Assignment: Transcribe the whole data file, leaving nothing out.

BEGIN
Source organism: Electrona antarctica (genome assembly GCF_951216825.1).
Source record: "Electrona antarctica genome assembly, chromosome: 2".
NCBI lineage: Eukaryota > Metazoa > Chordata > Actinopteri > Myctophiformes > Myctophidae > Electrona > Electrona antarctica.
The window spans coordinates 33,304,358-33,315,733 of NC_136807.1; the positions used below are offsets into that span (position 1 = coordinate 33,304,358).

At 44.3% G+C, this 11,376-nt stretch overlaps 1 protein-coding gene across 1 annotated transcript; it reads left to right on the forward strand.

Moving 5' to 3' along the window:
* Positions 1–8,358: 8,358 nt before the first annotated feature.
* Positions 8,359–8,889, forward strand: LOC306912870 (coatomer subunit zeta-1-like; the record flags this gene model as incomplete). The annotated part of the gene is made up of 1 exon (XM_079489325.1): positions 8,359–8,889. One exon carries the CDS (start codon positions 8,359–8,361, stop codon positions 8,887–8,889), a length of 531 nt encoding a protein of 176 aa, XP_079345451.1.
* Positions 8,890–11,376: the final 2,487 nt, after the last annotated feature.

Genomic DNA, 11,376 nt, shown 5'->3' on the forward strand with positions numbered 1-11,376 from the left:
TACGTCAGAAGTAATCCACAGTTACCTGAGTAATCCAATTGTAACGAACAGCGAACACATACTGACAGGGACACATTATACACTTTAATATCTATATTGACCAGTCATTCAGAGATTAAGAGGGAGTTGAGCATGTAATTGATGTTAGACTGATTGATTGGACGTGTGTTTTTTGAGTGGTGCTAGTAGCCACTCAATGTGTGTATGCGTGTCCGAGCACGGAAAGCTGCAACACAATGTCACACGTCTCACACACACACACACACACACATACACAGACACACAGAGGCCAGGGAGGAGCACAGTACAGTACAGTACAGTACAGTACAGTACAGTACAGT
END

Source organism: Electrona antarctica (genome assembly GCF_951216825.1).
Source record: "Electrona antarctica genome assembly, chromosome: 2".
NCBI lineage: Eukaryota > Metazoa > Chordata > Actinopteri > Myctophiformes > Myctophidae > Electrona > Electrona antarctica.
The window spans coordinates 33,304,358-33,315,733 of NC_136807.1; the positions used below are offsets into that span (position 1 = coordinate 33,304,358).

At 44.3% G+C, this 11,376-nt stretch overlaps 1 protein-coding gene across 1 annotated transcript; it reads left to right on the forward strand.

Moving 5' to 3' along the window:
* Positions 1–8,358: 8,358 nt before the first annotated feature.
* Positions 8,359–8,889, forward strand: LOC306912870 (coatomer subunit zeta-1-like; the record flags this gene model as incomplete). The annotated part of the gene is made up of 1 exon (XM_079489325.1): positions 8,359–8,889. One exon carries the CDS (start codon positions 8,359–8,361, stop codon positions 8,887–8,889), a length of 531 nt encoding a protein of 176 aa, XP_079345451.1.
* Positions 8,890–11,376: the final 2,487 nt, after the last annotated feature.

Genomic DNA, 11,376 nt, shown 5'->3' on the forward strand with positions numbered 1-11,376 from the left:
TACGTCAGAAGTAATCCACAGTTACCTGAGTAATCCAATTGTAACGAACAGCGAACACATACTGACAGGGACACATTATACACTTTAATATCTATATTGACCAGTCATTCAGAGATTAAGAGGGAGTTGAGCATGTAATTGATGTTAGACTGATTGATTGGACGTGTGTTTTTTGAGTGGTGCTAGTAGCCACTCAATGTGTGTATGCGTGTCCGAGCACGGAAAGCTGCAACACAATGTCACACGTCTCACACACACACACACACACACATACACAGACACACAGAGGCCAGGGAGGAGCACAGTACAGTACAGTACAGTACAGTACAGTACAGTACAGT